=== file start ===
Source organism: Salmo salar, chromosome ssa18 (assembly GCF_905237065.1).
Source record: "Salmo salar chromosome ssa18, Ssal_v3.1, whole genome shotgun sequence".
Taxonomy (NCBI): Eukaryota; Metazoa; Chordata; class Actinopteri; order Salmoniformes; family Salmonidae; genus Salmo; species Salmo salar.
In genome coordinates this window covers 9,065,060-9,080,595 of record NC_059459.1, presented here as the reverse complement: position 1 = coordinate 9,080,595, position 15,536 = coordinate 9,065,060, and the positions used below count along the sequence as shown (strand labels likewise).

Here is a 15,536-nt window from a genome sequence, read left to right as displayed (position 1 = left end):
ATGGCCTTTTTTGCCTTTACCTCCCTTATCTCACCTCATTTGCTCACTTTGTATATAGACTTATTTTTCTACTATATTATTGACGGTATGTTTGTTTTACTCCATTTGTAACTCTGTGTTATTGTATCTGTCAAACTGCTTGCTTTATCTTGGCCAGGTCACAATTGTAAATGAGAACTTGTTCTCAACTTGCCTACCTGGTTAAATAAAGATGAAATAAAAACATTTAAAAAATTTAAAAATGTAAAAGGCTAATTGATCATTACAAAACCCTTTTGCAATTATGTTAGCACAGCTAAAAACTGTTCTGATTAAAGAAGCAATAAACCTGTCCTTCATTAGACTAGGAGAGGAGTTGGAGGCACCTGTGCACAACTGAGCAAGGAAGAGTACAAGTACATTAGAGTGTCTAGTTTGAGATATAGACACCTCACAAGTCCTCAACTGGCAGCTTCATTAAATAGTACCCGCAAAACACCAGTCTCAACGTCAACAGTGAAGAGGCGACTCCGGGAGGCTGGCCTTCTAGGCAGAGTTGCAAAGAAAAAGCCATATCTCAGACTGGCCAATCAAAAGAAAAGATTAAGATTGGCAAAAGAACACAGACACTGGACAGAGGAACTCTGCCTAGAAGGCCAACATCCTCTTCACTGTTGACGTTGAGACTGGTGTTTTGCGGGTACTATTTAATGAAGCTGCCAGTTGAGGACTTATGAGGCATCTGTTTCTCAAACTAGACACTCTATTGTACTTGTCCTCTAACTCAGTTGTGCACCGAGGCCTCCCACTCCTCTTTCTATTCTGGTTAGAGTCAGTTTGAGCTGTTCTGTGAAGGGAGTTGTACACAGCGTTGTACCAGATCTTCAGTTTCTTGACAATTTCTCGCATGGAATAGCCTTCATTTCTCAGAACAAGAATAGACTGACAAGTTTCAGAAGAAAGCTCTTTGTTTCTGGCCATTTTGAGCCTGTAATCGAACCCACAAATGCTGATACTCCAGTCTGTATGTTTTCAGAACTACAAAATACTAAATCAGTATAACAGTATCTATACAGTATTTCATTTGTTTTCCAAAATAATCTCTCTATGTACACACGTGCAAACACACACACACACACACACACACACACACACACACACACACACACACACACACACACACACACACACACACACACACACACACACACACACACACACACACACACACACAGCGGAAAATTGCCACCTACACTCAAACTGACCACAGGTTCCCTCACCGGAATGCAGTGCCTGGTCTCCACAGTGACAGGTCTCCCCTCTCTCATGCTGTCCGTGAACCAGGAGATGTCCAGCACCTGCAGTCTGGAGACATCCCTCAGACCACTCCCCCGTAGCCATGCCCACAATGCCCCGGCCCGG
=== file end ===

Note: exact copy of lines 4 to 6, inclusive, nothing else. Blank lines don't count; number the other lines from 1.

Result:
In genome coordinates this window covers 9,065,060-9,080,595 of record NC_059459.1, presented here as the reverse complement: position 1 = coordinate 9,080,595, position 15,536 = coordinate 9,065,060, and the positions used below count along the sequence as shown (strand labels likewise).

Here is a 15,536-nt window from a genome sequence, read left to right as displayed (position 1 = left end):
ATGGCCTTTTTTGCCTTTACCTCCCTTATCTCACCTCATTTGCTCACTTTGTATATAGACTTATTTTTCTACTATATTATTGACGGTATGTTTGTTTTACTCCATTTGTAACTCTGTGTTATTGTATCTGTCAAACTGCTTGCTTTATCTTGGCCAGGTCACAATTGTAAATGAGAACTTGTTCTCAACTTGCCTACCTGGTTAAATAAAGATGAAATAAAAACATTTAAAAAATTTAAAAATGTAAAAGGCTAATTGATCATTACAAAACCCTTTTGCAATTATGTTAGCACAGCTAAAAACTGTTCTGATTAAAGAAGCAATAAACCTGTCCTTCATTAGACTAGGAGAGGAGTTGGAGGCACCTGTGCACAACTGAGCAAGGAAGAGTACAAGTACATTAGAGTGTCTAGTTTGAGATATAGACACCTCACAAGTCCTCAACTGGCAGCTTCATTAAATAGTACCCGCAAAACACCAGTCTCAACGTCAACAGTGAAGAGGCGACTCCGGGAGGCTGGCCTTCTAGGCAGAGTTGCAAAGAAAAAGCCATATCTCAGACTGGCCAATCAAAAGAAAAGATTAAGATTGGCAAAAGAACACAGACACTGGACAGAGGAACTCTGCCTAGAAGGCCAACATCCTCTTCACTGTTGACGTTGAGACTGGTGTTTTGCGGGTACTATTTAATGAAGCTGCCAGTTGAGGACTTATGAGGCATCTGTTTCTCAAACTAGACACTCTATTGTACTTGTCCTCTAACTCAGTTGTGCACCGAGGCCTCCCACTCCTCTTTCTATTCTGGTTAGAGTCAGTTTGAGCTGTTCTGTGAAGGGAGTTGTACACAGCGTTGTACCAGATCTTCAGTTTCTTGACAATTTCTCGCATGGAATAGCCTTCATTTCTCAGAACAAGAATAGACTGACAAGTTTCAGAAGAAAGCTCTTTGTTTCTGGCCATTTTGAGCCTGTAATCGAACCCACAAATGCTGATACTCCAGTCTGTATGTTTTCAGAACTACAAAATACTAAATCAGTATAACAGTATCTATACAGTATTTCATTTGTTTTCCAAAATAATCTCTCTATGTACACACGTGCAAACACACACACACACACACACACACACACACACACACACACACACACACACACACACACACACACACACACACACACACACACACACACACACACACACACACACACACACAGCGGAAAATTGCCACCTACACTCAAACTGACCACAGGTTCCCTCACCGGAATGCAGTGCCTGGTCTCCACAGTGACAGGTCTCCCCTCTCTCATGCTGTCCGTGAACCAGGAGATGTCCAGCACCTGCAGTCTGGAGACATCCCTCAGACCACTCCCCCGTAGCCATGCCCACAATGCCCCGGCCCGG